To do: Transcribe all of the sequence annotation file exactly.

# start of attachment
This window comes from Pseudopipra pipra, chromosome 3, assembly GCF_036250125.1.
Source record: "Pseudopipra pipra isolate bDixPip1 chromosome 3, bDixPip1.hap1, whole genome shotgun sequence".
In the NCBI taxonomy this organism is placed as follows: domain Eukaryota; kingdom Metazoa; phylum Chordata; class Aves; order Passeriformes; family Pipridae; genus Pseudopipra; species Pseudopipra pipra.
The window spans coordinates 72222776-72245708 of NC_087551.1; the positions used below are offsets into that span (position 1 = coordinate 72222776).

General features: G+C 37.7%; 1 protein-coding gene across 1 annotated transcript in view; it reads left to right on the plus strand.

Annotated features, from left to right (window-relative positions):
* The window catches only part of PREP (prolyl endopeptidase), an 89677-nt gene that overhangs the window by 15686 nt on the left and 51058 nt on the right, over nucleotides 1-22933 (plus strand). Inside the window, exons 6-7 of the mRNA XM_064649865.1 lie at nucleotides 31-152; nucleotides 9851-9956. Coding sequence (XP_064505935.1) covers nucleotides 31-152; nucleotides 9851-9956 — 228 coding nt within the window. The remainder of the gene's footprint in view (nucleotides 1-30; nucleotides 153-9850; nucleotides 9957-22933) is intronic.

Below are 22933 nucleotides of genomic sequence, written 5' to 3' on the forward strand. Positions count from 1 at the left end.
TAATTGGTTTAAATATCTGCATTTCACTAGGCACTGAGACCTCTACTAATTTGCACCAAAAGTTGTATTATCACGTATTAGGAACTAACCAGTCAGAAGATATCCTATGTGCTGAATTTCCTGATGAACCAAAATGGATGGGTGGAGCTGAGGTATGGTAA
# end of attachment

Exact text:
This window comes from Pseudopipra pipra, chromosome 3, assembly GCF_036250125.1.
Source record: "Pseudopipra pipra isolate bDixPip1 chromosome 3, bDixPip1.hap1, whole genome shotgun sequence".
In the NCBI taxonomy this organism is placed as follows: domain Eukaryota; kingdom Metazoa; phylum Chordata; class Aves; order Passeriformes; family Pipridae; genus Pseudopipra; species Pseudopipra pipra.
The window spans coordinates 72222776-72245708 of NC_087551.1; the positions used below are offsets into that span (position 1 = coordinate 72222776).

General features: G+C 37.7%; 1 protein-coding gene across 1 annotated transcript in view; it reads left to right on the plus strand.

Annotated features, from left to right (window-relative positions):
* The window catches only part of PREP (prolyl endopeptidase), an 89677-nt gene that overhangs the window by 15686 nt on the left and 51058 nt on the right, over nucleotides 1-22933 (plus strand). Inside the window, exons 6-7 of the mRNA XM_064649865.1 lie at nucleotides 31-152; nucleotides 9851-9956. Coding sequence (XP_064505935.1) covers nucleotides 31-152; nucleotides 9851-9956 — 228 coding nt within the window. The remainder of the gene's footprint in view (nucleotides 1-30; nucleotides 153-9850; nucleotides 9957-22933) is intronic.

Below are 22933 nucleotides of genomic sequence, written 5' to 3' on the forward strand. Positions count from 1 at the left end.
TAATTGGTTTAAATATCTGCATTTCACTAGGCACTGAGACCTCTACTAATTTGCACCAAAAGTTGTATTATCACGTATTAGGAACTAACCAGTCAGAAGATATCCTATGTGCTGAATTTCCTGATGAACCAAAATGGATGGGTGGAGCTGAGGTATGGTAA